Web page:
The question reserved is whether the plaintiff mother-in-law was a member of the decedent's family. The defendants contend that it is the statutory duty of the plaintiff's husband to support her and, in case of his inability, that of her next of kin; hence she was not dependent upon the deceased for support. The act specifies the classes to which the dependent must belong, conclusively presumes certain relationships to involve dependency and provides that in all other cases the question of dependency shall be determined in accordance with the fact at the time of the injury. General Statutes, 5235. The ultimate question is the application of the proper standard to the facts found. Powers v. Hotel Bond Co., 89 Conn. 143, 151, 93 A. 245. General Statutes, 5223, defines dependents as "members of the injured employee's family or next of kin who were wholly or partly dependent upon the earnings of the employee at the time of the injury." The commissioner's finding shows that the plaintiff was, in fact, wholly dependent upon the decedent for her support. The question before us is whether he applied the proper standard to those facts in awarding her compensation. In McDonald v. Great Atlantic Pacific Tea Co., 95 Conn. 160, 165, 111 A. 65, we stated that a wife living with her husband, whose earnings are adequate for her support, presumably relies upon him and him alone for support. We added that there was nothing in the evidence to indicate that the husband was not supporting her and that, unless the facts indicated to the contrary, a wife is presumed to be supported by him, thus suggesting that it was a question of fact, not of law. In the case before us it is found that the husband of the plaintiff was neither living with her nor supporting her and that she had no means of support other than through the decedent. The commissioner's conclusion that the plaintiff depended upon the decedent for support is properly based upon subordinate facts found and, indeed, is not presented as a separate question in the stipulation for reservation.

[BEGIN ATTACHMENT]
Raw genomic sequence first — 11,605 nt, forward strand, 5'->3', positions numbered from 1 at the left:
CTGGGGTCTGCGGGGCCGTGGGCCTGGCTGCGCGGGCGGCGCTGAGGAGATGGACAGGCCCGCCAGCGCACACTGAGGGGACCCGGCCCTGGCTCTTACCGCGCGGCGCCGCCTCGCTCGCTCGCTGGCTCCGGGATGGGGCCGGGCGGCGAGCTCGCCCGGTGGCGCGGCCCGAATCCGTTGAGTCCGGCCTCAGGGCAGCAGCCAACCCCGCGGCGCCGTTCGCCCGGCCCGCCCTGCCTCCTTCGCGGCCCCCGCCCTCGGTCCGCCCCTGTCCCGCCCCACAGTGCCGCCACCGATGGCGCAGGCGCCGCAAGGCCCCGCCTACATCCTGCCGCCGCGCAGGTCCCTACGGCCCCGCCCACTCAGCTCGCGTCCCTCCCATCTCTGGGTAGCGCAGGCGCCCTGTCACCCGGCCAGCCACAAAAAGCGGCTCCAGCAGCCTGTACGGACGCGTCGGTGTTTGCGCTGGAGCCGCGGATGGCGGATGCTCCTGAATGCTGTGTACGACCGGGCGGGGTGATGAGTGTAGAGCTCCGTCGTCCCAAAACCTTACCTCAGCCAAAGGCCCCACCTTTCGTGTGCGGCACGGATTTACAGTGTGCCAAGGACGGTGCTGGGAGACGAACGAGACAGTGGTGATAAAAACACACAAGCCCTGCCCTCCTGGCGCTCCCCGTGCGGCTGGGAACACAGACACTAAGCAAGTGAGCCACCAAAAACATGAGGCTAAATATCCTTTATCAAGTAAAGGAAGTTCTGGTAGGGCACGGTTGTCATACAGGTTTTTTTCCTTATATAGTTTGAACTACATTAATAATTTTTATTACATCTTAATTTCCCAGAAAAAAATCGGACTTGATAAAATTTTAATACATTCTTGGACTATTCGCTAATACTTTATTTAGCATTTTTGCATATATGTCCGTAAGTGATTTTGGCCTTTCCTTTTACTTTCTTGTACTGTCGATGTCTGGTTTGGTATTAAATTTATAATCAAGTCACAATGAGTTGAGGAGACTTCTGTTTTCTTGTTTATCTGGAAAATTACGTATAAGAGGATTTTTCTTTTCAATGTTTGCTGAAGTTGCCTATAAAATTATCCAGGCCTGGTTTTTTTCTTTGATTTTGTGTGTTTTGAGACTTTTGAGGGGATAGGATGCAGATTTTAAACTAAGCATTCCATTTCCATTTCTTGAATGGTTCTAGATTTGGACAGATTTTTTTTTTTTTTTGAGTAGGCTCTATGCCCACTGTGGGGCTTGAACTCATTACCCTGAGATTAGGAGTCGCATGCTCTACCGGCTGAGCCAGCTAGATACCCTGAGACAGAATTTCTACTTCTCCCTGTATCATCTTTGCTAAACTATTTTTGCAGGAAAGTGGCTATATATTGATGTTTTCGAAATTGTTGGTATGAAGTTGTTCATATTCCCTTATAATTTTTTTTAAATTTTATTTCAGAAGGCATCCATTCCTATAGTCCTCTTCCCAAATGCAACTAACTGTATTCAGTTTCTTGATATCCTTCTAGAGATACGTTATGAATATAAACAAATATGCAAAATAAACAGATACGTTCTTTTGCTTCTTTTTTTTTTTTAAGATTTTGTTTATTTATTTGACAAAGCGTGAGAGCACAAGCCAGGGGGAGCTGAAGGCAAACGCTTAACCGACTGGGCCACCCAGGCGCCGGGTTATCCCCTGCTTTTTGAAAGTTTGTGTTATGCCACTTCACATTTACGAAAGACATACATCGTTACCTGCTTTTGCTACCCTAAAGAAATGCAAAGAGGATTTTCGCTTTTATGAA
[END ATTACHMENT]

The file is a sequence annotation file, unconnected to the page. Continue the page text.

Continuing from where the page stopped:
The plaintiff was not a "next of kin" of the decedent. The remaining question is whether a mother-in-law living with a son-in-law, under the conditions and circumstances found to have existed here, is a member of his family. The precise question has not hitherto been decided in this state. In Passini v. Aberthaw Construction Co., 97 Conn. 110, 112, 115 A. 689, we called attention to the fact that the word "family" had not been defined in the Compensation Act and stated that in the common law of the state the word is recognized as one of variable and elastic meaning, but when used in connection with the Workmen's Compensation Act should be given a meaning consistent with its remedial purpose. The act itself draws a distinction between members of a family in the sense of next of kin and those composing the immediate family of the employee, for it uses the disjunctive as to beneficiaries: "members of the . . . family or next of kin." In Piccinim v. Connecticut Light Power Co., 93 Conn. 423, 106 A. 330, we held that illegitimate children of the employee came within the family group but that their mother living with him did not, but we put this upon the basis that her presence there was in violation of the law and hence she could not secure the benefits of the law by claiming membership in the family. We did not so much question her membership in the family as her right to assert it for this purpose, stating (p. 427) that "one may not successfully assert a claim to membership in a family group, and thereby secure benefits provided by the law, whose presence in that group is in violation of law." No such situation is presented in the case before us. The plaintiff was the mother-in-law in name and the mother in fact in the family and was so considered and treated by the decedent and his son.